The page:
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Loved, until death do us part

Loved, until death do us part

by Sharon SImpson


The past 100 years have brought dramatic change in our society in the composition of families, marriage, divorce and remarriage. For many seniors, marrying in the 1940’s, 50’s and 60’s meant a life-long commitment to each other. At that time, no-fault divorce did not exist in Canada.

My friend was the only kid from a divorced family in her whole church. This was in the 1970’s. When her father left again with another woman, her mother finally said it was enough. The church met to decide if her mother could continue to participate in the church community. They decided she could. Thank God for that decision. She had been abandoned and betrayed by the one who promised he would stand by her side. She did not need to be abandoned and betrayed by the community of faith who would be her support and friendship for the rest of her life. She walked through the process with her church family in grace. It must have been so hard.

An elderly friend shared with me about how she lived in an abusive marriage. Desiring to do what was right, she stayed with him for the whole marriage. Cruel, she said. A philanderer. It wasn’t faith that held her in the marriage, she wasn’t a believer in those days. No, it was pressure from her own expectations, society’s expectations and wanting life to be normal for her children. When he passed away suddenly, she said that a weight of stress and pain was lifted. She was full of relief and gratitude that he was gone.
Today, marriage and divorce are a part of the fabric of all of our communities. Most elderly seniors have walked with their children or grandchildren through a divorce. The pain, financial stress and deep losses are wounds that never fully heal.

This year there will be many platinum and diamond wedding anniversaries of couples who married in 1949 and 1959. They married in their 20’s and are now in their 80’s and 90’s. For many, this milestone is one of gratitude, knowing that many of their peers have lost their spouse and were not able to be together for this length of time. They celebrate each other and their lifelong partnership.

When my daughter was 19, she asked me, “Mom, what do you think about 19 year-olds getting married?” She had a boyfriend who was also 19. I answered, “I never think about 19 year-olds getting married.” They married later that year. Smile. When she was 20, she worked for a year at the Menno Place campus of care in recreation. It was during that year of enjoying time with elderly seniors that she realized that because she married so young, her marriage could make it to the platinum anniversary – 70 years. It was a hopeful knowledge for her – one that became important to her as she watched how elderly couples navigated their lives together.

Recently, we visited with some relatives whose lives do not intersect any faith community. We shared the photos of our son’s recent wedding and the joy of the whole event. During the time of sharing and enjoying the memories together, our relative said that her children who are tweens had never been to a wedding. She said that most of the people in her life move in together, so there are no big celebrations. She said it with a sense of loss. She wished her kids could experience the joy and celebration at a wedding.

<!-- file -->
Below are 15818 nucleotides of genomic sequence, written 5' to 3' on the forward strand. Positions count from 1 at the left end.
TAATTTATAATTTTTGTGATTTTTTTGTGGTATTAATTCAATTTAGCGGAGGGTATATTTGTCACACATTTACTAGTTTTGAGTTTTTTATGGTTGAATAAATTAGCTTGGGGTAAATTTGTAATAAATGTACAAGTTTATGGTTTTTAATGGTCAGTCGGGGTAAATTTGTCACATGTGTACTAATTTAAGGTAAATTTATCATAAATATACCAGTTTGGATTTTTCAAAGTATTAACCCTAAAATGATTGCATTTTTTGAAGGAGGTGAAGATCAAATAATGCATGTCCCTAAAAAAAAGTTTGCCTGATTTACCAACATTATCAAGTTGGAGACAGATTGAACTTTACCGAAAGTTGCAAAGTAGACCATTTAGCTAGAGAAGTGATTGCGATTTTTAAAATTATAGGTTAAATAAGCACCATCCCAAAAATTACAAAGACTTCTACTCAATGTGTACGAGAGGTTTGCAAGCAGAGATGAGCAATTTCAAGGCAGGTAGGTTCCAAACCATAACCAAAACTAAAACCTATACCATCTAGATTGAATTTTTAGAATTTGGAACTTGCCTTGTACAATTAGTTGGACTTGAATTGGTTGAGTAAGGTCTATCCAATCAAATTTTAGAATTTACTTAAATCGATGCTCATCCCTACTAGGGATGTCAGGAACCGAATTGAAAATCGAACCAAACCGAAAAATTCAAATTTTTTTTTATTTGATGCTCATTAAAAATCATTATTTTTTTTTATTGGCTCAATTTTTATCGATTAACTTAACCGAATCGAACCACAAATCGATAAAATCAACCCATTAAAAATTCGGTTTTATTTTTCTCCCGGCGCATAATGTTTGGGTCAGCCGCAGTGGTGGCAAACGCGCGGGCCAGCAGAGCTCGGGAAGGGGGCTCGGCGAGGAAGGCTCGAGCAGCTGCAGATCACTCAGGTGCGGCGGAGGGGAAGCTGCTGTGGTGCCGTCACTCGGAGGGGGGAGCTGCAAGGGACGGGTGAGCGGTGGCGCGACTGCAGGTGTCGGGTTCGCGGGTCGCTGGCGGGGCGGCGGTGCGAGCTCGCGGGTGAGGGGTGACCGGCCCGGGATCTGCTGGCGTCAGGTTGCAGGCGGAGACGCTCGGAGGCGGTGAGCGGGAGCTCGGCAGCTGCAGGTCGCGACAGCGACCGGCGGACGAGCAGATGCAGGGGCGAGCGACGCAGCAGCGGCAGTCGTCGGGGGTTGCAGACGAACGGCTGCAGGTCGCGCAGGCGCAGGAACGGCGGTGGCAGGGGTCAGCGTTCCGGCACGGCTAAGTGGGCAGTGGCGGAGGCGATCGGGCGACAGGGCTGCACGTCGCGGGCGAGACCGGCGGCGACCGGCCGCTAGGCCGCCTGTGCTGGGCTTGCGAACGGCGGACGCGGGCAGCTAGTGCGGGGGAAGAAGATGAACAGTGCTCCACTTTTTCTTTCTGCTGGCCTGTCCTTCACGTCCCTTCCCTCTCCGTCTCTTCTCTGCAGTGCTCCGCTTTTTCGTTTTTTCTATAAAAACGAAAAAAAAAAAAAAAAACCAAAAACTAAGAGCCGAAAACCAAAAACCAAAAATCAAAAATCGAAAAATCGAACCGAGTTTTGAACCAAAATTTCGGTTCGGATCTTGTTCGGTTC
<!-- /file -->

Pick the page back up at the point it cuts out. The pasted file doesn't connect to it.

It was a new thought to me that a segment of our society could grow up and not be involved, even as a guest, at a wedding. Weddings are becoming less common. In 1981, Stats Canada tells us that 93.7 percent of couples were married while 6.3 percent were common-law partners. By 2011, this had become 19.9 percent. Why are couples choosing to live together instead of marry? The answer is a complicated combination: the cost of starting out life together; a lack of religious belief; a misunderstanding that it is less messy to get out; and painful marriage examples of the previous generation.

Our society has inadvertently taken a pass on saying and hearing the very special vows that echo between a couple on their wedding day – the vows that are not only key to their own future, but key to our communities, our churches, our families, “… in good times and in bad; in sickness and in health; for better, for worse; for richer, for poorer, until death do us part.”

We need to say these words, to hear them said. Hearing these vows reminds us of the core fundamental needs we have as humans – to be loved no matter what is happening in life around us. This need becomes greater and greater when life takes a turn and we feel helpless or dependent. We need each other in exactly the same way that these wedding vows describe committed and life-long love.

For those couples who shared their vows in 1949 and 1959, they could not have envisioned the challenges that they would face. Not only did they need each other, they needed the larger community around them. The divorced woman in her church needed that church to support her. The kid from a divorced family needed the church to support and love her. The elderly woman who lived through a cruel marriage needs support.

Wedding vows are special for the bride and groom, but they also echo what we all need in our lives, not just in marriage. We all need to know that we will be loved and cared for when life is going well and when it has taken a turn for the worse. We need to know that someone will love us even if our kidneys fail or our vision is deteriorating. We want to know that we are loved when we behave kindly and gently – but also, when chronic pain or relentless stress brings out the worst parts of our nature. We need to know we will not be abandoned.

We need to know that we are loved until death do us part.

Sharon Simpson is the director of Communications and Stakeholder Engagement at Menno Home in Abbotsford, BC.